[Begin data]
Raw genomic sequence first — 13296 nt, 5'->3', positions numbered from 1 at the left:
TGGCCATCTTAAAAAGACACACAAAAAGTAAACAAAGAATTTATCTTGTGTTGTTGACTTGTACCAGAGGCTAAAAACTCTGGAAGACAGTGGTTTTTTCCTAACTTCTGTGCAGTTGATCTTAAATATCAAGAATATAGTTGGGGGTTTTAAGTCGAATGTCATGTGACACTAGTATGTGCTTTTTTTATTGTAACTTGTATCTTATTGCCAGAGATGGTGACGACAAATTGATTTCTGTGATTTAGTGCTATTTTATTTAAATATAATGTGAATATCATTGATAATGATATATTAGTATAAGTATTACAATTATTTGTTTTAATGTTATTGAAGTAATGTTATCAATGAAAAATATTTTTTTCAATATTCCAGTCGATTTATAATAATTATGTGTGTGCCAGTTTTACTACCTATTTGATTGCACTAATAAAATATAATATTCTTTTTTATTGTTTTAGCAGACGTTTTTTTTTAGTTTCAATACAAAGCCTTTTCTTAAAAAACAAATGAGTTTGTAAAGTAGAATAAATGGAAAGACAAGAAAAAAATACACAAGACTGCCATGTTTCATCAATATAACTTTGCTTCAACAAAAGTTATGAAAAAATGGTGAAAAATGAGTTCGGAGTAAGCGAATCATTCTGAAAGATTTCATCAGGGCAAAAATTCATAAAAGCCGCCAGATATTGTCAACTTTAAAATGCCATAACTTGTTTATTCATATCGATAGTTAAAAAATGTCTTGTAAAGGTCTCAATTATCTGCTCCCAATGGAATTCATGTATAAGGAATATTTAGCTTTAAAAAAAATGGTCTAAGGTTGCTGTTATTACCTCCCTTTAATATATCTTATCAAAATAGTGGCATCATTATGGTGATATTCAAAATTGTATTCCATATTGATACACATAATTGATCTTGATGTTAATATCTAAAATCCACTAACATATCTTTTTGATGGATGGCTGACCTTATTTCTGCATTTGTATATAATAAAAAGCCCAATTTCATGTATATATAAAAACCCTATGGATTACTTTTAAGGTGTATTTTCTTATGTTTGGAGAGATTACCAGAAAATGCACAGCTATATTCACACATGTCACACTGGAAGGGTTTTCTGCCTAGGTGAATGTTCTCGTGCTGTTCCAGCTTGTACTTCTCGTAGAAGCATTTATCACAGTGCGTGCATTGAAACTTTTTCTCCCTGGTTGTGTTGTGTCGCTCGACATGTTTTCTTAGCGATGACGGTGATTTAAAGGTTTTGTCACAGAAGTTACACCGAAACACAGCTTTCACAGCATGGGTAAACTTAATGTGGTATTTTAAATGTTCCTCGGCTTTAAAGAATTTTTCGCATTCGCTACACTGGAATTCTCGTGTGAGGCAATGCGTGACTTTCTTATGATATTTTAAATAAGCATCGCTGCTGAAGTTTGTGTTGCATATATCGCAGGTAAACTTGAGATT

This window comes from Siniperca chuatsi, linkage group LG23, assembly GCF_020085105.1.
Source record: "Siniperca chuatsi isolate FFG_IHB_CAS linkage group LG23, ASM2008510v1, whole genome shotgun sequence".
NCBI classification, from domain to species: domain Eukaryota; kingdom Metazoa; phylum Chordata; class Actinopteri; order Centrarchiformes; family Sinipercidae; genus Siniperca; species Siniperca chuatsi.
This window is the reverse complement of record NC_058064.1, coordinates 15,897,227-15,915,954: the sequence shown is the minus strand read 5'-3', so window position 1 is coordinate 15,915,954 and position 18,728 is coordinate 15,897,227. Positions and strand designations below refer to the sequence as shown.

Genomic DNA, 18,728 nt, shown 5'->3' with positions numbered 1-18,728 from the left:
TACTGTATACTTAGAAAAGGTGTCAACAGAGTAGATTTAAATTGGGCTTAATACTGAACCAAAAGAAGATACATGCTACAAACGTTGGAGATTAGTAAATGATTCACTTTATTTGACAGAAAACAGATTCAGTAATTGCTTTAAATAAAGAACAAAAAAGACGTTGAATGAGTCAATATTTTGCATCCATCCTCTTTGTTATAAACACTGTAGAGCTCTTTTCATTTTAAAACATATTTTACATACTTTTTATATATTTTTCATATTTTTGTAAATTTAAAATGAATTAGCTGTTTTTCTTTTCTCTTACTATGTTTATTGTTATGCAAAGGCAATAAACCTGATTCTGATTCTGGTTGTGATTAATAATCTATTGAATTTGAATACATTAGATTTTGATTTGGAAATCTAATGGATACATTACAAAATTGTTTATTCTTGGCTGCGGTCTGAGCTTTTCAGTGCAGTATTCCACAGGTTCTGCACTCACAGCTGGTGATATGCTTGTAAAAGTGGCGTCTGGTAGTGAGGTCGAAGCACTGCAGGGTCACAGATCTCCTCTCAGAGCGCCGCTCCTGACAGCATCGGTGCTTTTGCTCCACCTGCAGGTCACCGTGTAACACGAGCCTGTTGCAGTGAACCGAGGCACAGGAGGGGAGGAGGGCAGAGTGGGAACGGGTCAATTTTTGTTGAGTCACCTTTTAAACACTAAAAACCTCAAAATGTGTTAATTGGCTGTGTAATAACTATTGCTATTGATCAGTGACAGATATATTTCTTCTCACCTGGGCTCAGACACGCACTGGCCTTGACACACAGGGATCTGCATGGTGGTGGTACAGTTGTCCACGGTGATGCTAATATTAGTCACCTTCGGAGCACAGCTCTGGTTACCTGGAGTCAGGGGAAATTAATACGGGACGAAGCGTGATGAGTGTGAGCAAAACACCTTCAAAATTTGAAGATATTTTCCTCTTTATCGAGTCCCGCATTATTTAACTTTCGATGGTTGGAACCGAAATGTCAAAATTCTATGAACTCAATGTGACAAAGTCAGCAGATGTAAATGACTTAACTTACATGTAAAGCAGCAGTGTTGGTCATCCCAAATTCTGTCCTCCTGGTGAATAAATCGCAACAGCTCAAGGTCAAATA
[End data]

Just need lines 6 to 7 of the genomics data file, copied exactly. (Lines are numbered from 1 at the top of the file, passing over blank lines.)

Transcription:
This window is the reverse complement of record NC_058064.1, coordinates 15,897,227-15,915,954: the sequence shown is the minus strand read 5'-3', so window position 1 is coordinate 15,915,954 and position 18,728 is coordinate 15,897,227. Positions and strand designations below refer to the sequence as shown.

Genomic DNA, 18,728 nt, shown 5'->3' with positions numbered 1-18,728 from the left: